What symbolic power do the names Young Goodman Brown and Faith carry in puritan New England and beyond? What might the wood symbolize?
Ah, fun questions.
"Faith" is the easiest symbol. Brown's wife's name is faith, as in, religious faith. When he cries out at the climax of the story to prevent her from being tainted by the demonic rites, he is trying to save both Faith the person and his own faith (belief).
"Goodman" means just that: a good man. Brown is a good man walking on the trail through life, encountering visions and temptations and both trying to save his faith and be saved by it.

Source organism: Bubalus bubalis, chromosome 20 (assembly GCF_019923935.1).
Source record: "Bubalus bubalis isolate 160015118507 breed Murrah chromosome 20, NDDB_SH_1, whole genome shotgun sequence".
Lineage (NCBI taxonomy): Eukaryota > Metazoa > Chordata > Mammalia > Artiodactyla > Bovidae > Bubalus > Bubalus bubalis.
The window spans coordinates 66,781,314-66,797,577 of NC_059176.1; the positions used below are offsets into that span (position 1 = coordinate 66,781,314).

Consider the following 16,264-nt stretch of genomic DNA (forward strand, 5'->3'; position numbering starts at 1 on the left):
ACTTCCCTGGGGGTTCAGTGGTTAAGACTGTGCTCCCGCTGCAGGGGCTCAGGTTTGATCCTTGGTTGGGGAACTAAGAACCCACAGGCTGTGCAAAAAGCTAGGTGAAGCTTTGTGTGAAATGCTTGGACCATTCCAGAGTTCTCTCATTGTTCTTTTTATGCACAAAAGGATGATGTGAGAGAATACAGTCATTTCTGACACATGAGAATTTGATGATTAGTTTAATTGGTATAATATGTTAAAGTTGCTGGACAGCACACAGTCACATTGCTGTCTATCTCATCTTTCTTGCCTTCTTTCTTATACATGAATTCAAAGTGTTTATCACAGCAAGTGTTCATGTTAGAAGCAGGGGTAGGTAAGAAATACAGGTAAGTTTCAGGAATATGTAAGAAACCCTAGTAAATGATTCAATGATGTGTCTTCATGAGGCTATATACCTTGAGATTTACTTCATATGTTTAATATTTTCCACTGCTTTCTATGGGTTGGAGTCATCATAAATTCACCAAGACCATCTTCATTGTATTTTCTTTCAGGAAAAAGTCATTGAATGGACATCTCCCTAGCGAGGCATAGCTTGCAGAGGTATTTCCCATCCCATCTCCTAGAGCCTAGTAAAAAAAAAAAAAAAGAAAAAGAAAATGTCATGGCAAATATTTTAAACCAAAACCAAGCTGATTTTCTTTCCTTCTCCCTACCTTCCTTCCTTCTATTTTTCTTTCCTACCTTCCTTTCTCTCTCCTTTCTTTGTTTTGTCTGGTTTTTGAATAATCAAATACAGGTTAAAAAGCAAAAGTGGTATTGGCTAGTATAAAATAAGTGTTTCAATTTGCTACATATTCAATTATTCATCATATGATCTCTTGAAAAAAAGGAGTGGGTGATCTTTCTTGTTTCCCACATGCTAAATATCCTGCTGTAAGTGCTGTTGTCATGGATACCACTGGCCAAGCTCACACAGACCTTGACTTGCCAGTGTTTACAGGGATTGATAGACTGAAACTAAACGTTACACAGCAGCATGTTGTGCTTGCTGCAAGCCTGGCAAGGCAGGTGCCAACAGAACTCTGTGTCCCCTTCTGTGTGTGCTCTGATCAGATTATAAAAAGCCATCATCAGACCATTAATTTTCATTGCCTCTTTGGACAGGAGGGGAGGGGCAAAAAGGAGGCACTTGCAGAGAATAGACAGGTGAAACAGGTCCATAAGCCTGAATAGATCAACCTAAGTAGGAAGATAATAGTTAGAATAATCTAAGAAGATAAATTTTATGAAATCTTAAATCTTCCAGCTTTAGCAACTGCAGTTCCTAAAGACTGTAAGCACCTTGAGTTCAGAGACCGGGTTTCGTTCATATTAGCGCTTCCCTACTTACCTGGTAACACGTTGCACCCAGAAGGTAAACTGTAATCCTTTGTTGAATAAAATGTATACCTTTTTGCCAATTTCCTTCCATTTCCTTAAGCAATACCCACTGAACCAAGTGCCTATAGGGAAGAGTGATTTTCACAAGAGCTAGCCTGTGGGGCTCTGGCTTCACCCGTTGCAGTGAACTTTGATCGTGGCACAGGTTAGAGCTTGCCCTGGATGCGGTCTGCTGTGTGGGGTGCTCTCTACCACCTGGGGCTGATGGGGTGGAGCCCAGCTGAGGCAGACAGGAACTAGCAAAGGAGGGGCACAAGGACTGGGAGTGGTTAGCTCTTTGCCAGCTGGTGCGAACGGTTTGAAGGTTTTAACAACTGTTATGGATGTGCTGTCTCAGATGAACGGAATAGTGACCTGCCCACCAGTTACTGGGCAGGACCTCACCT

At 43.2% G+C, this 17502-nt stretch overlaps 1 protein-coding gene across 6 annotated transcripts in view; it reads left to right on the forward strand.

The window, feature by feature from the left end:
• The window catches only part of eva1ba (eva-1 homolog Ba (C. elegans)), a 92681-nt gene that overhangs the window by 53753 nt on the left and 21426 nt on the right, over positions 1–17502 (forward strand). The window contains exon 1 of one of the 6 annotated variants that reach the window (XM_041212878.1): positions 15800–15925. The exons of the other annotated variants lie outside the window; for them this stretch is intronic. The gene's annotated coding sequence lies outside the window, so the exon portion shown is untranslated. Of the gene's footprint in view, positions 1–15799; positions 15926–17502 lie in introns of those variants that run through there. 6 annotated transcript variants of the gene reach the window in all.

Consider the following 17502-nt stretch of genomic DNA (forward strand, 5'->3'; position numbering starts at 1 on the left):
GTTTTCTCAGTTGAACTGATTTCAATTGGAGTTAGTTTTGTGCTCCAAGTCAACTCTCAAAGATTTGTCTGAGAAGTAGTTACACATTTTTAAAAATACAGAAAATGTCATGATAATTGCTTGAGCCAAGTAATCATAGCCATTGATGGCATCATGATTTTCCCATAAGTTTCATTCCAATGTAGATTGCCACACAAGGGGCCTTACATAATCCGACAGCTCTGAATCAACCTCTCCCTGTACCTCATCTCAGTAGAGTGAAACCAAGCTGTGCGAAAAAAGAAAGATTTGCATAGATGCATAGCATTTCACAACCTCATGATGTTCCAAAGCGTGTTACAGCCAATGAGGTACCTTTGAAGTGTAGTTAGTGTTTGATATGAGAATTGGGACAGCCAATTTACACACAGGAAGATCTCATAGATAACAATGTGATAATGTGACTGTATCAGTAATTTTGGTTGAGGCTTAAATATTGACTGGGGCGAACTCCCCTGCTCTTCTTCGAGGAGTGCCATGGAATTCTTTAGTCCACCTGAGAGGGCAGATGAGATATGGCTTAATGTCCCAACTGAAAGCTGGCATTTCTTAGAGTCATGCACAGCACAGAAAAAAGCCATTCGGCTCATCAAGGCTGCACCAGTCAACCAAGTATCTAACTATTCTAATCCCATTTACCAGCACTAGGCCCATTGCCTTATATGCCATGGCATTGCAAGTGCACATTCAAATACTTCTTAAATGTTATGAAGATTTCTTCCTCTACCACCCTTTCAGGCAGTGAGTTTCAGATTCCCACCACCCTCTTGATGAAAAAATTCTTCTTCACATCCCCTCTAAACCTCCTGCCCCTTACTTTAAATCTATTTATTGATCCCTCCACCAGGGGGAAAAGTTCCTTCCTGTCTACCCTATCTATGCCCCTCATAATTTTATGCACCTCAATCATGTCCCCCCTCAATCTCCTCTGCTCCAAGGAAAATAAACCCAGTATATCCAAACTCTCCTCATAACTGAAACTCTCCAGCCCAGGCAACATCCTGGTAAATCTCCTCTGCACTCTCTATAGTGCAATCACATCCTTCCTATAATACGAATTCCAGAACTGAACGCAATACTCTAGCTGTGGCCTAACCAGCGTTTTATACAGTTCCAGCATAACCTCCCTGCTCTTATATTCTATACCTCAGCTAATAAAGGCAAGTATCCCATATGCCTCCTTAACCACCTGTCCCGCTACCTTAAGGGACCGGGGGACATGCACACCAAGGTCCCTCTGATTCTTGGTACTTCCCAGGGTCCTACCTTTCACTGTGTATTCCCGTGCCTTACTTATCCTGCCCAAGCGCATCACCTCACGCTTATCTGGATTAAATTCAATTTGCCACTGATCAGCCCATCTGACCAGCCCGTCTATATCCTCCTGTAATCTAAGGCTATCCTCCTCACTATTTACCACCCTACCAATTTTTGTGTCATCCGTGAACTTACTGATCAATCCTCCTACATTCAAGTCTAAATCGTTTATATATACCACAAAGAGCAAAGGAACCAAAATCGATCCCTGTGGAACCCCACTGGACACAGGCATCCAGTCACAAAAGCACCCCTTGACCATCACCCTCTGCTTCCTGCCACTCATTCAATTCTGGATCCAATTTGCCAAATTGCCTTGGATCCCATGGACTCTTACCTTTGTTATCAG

The woods are slightly more complicated. There's a long association of the trails with life's path or progress, and of the woods with the source of things dark and threatening. For example, Dante's Divine Comedy starts with Dante on the "road" or path of his life, but in a dark and threatening woods. So, there would have been that association, which had been around for hundreds of years.
Also, though, the European Christians associated the woods with the Native Americans—and the non-Christian natives with the devil. Therefore, the woods would be doubly demonic for Goodman Brown.